The objective of sleep training is for your kid to be able to sleep for several hours on their own during the night. If they awaken, they will learn to self-soothe and fall back asleep. Parents can choose from a variety of sleep training techniques developed by physicians and sleep specialists.
Sleep training teaches your child how to fall and remain asleep on his or her own. There is a lot of material about sleep training out there, which leaves most parents confused, upset, and still asking what sleep training is and how to accomplish it. In this article, we've gathered all the information from actual parents and expert sleep consultants on what sleep training is, how to do it, and how to decide if it's suitable for you.

When is the right time to begin sleep training?

Most experts advocate starting between the ages of 4 and 6 months. By 4 months, most newborns have developed a regular sleep-wake pattern and have stopped most of their night feedings. These are indicators that they may be ready to begin sleep training. After all, each baby is unique, and some may not be prepared for sleep training until they are a little older. Some newborns sleep for seven hours or more at a young age, while others do not until they are much older. If you're not sure if your kid is ready for sleep training, consult with a doctor.

Steps of sleep training

Set the groundwork for successful sleep training by implementing the following suggestions:

Create a bedtime routine

You may begin as early as 6 weeks old, but don't worry if your kid is older — it's never too late. Before placing her to bed, a routine may include a warm bath, a story, and a lullaby.

Set a regular bedtime

Experts recommend putting your infant to bed between 7 and 8 p.m. to avoid overtiredness and sleep deprivation.

Maintain a consistent daily regimen

Try to get your baby up at the same time every morning, feed and put him down for napping around the same time every day. This regularity allows him to relax and feel safe, and a calm baby sleeps more readily.

Check to see whether your baby has a medical problem that might interfere with her sleep

Before you choose a sleep training method, your baby's doctor should treat any underlying medical conditions, such as sleep apnea.

Sleep training methods

There is no one technique to sleep train, however many parents find that one or a combination of the following sleep training methods works for their families:

Cry it out (CIO)

The cry it out technique of sleep training, sometimes known as the "extinction" approach, is putting your baby to bed and allowing her to cry until she falls asleep without any comfort or assistance from you. That is, as long as you've placed your baby to bed with a full belly and in safe sleep surroundings, you won't go back into her bedroom until it's time for her to wake up the next morning or until the baby needs food again.

The Ferber technique

The Ferber technique, a sort of "graduated extinction" or "check-and-console," entails letting your baby to wail for a certain amount of time before checking on her. Each scheduled phase of sobbing lasts a few minutes longer than the previous one, until she falls asleep. Over the period of many nights, you'll progressively lengthen these intervals, diminishing your presence in baby's room to let your infant to undertake more of the effort of calming down.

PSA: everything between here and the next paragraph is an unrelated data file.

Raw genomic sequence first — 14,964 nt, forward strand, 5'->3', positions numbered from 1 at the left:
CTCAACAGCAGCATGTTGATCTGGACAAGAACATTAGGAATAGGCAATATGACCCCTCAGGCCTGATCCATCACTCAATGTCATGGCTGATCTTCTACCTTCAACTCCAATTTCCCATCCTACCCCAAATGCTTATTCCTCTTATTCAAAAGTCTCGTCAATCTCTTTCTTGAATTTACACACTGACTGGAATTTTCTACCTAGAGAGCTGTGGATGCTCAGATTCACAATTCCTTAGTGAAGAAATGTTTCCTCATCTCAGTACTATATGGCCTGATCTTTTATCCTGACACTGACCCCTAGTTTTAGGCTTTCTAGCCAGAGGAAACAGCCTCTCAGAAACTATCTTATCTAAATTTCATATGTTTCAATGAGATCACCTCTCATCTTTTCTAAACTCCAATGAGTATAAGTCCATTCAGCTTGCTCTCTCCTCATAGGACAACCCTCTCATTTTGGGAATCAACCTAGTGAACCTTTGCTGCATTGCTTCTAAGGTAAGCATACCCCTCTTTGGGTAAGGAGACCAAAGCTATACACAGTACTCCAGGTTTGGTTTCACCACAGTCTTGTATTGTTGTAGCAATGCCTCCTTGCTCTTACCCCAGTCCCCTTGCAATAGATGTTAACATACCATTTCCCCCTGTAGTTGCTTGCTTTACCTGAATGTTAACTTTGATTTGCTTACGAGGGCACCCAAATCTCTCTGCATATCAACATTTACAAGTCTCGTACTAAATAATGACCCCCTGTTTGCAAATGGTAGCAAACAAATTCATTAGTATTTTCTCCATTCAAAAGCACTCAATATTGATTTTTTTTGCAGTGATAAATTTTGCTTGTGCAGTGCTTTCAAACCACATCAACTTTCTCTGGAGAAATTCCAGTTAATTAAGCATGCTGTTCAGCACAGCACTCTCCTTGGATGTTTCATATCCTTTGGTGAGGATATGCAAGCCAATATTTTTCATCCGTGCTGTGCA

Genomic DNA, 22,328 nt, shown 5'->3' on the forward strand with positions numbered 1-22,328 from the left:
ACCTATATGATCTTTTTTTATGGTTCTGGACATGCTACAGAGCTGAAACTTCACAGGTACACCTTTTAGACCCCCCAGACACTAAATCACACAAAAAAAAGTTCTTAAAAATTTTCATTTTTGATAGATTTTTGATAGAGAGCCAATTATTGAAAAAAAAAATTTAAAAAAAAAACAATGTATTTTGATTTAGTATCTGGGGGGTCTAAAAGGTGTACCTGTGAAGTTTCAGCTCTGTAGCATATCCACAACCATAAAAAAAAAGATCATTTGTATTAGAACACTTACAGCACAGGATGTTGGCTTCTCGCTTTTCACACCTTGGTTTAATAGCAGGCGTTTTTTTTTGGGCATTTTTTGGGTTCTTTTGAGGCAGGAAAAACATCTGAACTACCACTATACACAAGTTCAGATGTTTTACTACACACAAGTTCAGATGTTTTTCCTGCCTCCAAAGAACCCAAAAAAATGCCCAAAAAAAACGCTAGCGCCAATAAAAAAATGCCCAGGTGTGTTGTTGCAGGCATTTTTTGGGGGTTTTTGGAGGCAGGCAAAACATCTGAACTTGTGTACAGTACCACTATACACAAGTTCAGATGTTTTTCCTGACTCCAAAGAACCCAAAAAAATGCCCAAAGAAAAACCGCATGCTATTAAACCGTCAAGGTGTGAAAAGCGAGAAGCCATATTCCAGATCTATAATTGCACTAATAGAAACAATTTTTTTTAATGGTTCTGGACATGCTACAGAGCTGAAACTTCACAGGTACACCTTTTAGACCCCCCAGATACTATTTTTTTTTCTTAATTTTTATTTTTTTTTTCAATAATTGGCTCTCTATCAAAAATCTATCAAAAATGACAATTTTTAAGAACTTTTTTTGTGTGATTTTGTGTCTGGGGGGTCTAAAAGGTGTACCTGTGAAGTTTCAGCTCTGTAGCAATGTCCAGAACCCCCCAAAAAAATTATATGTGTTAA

Chair method

The chair approach may be more appropriate for older babies and may be more pleasant for you than cry it out or Ferber. Sit in a recliner next to your baby's crib and wait for her to fall asleep without taking her up. Move the chair closer to the door each evening until you're out of the room. Your infant should be able to fall asleep without your presence at that moment. This strategy, however, will not work for babies who can't put you out of their minds until you're out of sight. While this strategy may be appropriate for certain families, be aware that it may result in greater tears for some newborns.

Bedtime fading method

Fading, also referred as adult fading or sleeping out, is a sleep training technique that lies in the center of the continuum. In fading, parents progressively reduce their participation at bedtime by remaining near your kid until she falls asleep and slowly drifting the chair further from the crib each night. Another fading method is to check on your baby every five minutes and comfort her till she falls asleep.

Method of picking up and putting

This best sleep training technique entails going through your baby's typical bedtime routine and then putting her to bed fatigued but awake. If she cries, wait for some minutes to see if she calms down on her own. If not, go in to take her up and comfort her. Put her back in the cradle or bassinet once she's calmed down. Repeat the method until your baby falls asleep. Just keep in mind that this sleep training method might take a long time and takes a lot of patience.

Summary

Whatever sleeps training method you adopt, a consistent bedtime routine is an excellent way to prepare newborns for sleep. It's also critical to get your baby's daytime naps and feeding in order so that they can sleep through the night like a champ. Finally, having faith in your infant is an important component of sleep training, as is getting the entire family on board and dedicated to one strategy. Lastly, keep in mind that sleep training requires a lot of patience.

Note: The article is meant for general awareness of the readers. The information can’t be used as a substitute to a professional recommendation. In case you are facing issues with sleep training your baby, kindly consult your pediatrician.

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Methods of sleep training